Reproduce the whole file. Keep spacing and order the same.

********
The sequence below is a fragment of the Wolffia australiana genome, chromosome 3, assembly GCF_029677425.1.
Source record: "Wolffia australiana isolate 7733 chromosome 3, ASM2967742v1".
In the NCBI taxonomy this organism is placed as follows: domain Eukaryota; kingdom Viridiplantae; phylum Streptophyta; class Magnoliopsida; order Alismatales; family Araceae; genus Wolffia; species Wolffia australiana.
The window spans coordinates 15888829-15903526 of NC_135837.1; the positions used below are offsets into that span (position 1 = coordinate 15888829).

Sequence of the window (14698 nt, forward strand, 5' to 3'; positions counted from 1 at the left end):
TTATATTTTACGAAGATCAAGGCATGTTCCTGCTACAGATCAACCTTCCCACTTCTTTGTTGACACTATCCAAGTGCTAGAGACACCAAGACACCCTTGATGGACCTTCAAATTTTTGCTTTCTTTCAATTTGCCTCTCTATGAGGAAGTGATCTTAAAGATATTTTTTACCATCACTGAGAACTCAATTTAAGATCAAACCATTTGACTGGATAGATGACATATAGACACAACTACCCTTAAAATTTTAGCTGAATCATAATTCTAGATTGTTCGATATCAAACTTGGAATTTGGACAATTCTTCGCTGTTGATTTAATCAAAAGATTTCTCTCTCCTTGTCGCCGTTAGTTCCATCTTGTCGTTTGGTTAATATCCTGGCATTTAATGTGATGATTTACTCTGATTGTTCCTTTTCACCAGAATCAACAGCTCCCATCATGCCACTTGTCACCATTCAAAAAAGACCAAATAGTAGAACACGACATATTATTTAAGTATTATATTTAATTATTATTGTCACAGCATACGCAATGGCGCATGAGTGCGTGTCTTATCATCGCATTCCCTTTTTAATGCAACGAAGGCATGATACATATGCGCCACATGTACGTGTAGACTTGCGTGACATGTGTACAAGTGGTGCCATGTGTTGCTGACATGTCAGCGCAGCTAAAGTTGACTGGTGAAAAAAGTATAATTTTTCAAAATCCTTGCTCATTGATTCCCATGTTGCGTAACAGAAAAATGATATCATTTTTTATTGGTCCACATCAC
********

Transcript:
The sequence below is a fragment of the Wolffia australiana genome, chromosome 3, assembly GCF_029677425.1.
Source record: "Wolffia australiana isolate 7733 chromosome 3, ASM2967742v1".
In the NCBI taxonomy this organism is placed as follows: domain Eukaryota; kingdom Viridiplantae; phylum Streptophyta; class Magnoliopsida; order Alismatales; family Araceae; genus Wolffia; species Wolffia australiana.
The window spans coordinates 15888829-15903526 of NC_135837.1; the positions used below are offsets into that span (position 1 = coordinate 15888829).

Sequence of the window (14698 nt, forward strand, 5' to 3'; positions counted from 1 at the left end):
TTATATTTTACGAAGATCAAGGCATGTTCCTGCTACAGATCAACCTTCCCACTTCTTTGTTGACACTATCCAAGTGCTAGAGACACCAAGACACCCTTGATGGACCTTCAAATTTTTGCTTTCTTTCAATTTGCCTCTCTATGAGGAAGTGATCTTAAAGATATTTTTTACCATCACTGAGAACTCAATTTAAGATCAAACCATTTGACTGGATAGATGACATATAGACACAACTACCCTTAAAATTTTAGCTGAATCATAATTCTAGATTGTTCGATATCAAACTTGGAATTTGGACAATTCTTCGCTGTTGATTTAATCAAAAGATTTCTCTCTCCTTGTCGCCGTTAGTTCCATCTTGTCGTTTGGTTAATATCCTGGCATTTAATGTGATGATTTACTCTGATTGTTCCTTTTCACCAGAATCAACAGCTCCCATCATGCCACTTGTCACCATTCAAAAAAGACCAAATAGTAGAACACGACATATTATTTAAGTATTATATTTAATTATTATTGTCACAGCATACGCAATGGCGCATGAGTGCGTGTCTTATCATCGCATTCCCTTTTTAATGCAACGAAGGCATGATACATATGCGCCACATGTACGTGTAGACTTGCGTGACATGTGTACAAGTGGTGCCATGTGTTGCTGACATGTCAGCGCAGCTAAAGTTGACTGGTGAAAAAAGTATAATTTTTCAAAATCCTTGCTCATTGATTCCCATGTTGCGTAACAGAAAAATGATATCATTTTTTATTGGTCCACATCAC